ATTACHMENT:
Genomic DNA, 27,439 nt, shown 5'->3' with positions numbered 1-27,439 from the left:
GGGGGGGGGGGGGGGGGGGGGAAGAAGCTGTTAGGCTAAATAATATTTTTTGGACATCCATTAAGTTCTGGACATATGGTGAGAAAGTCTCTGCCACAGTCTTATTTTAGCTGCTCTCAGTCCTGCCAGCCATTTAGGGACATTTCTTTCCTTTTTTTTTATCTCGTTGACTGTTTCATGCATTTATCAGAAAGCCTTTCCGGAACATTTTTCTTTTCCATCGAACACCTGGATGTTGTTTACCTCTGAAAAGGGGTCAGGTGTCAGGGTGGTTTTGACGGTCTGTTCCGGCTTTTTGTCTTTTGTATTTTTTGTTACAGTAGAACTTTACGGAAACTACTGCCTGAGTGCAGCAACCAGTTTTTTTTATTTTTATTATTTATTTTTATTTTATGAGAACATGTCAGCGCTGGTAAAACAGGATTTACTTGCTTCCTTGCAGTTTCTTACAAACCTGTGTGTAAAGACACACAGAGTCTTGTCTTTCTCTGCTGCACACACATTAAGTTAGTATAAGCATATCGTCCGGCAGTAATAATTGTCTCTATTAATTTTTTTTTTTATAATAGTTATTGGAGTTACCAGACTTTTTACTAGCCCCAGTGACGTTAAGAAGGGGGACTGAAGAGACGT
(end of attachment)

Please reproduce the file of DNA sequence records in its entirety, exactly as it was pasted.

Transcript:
Genomic DNA, 27,439 nt, shown 5'->3' with positions numbered 1-27,439 from the left:
GGGGGGGGGGGGGGGGGGGGGAAGAAGCTGTTAGGCTAAATAATATTTTTTGGACATCCATTAAGTTCTGGACATATGGTGAGAAAGTCTCTGCCACAGTCTTATTTTAGCTGCTCTCAGTCCTGCCAGCCATTTAGGGACATTTCTTTCCTTTTTTTTTATCTCGTTGACTGTTTCATGCATTTATCAGAAAGCCTTTCCGGAACATTTTTCTTTTCCATCGAACACCTGGATGTTGTTTACCTCTGAAAAGGGGTCAGGTGTCAGGGTGGTTTTGACGGTCTGTTCCGGCTTTTTGTCTTTTGTATTTTTTGTTACAGTAGAACTTTACGGAAACTACTGCCTGAGTGCAGCAACCAGTTTTTTTTATTTTTATTATTTATTTTTATTTTATGAGAACATGTCAGCGCTGGTAAAACAGGATTTACTTGCTTCCTTGCAGTTTCTTACAAACCTGTGTGTAAAGACACACAGAGTCTTGTCTTTCTCTGCTGCACACACATTAAGTTAGTATAAGCATATCGTCCGGCAGTAATAATTGTCTCTATTAATTTTTTTTTTTATAATAGTTATTGGAGTTACCAGACTTTTTACTAGCCCCAGTGACGTTAAGAAGGGGGACTGAAGAGACGT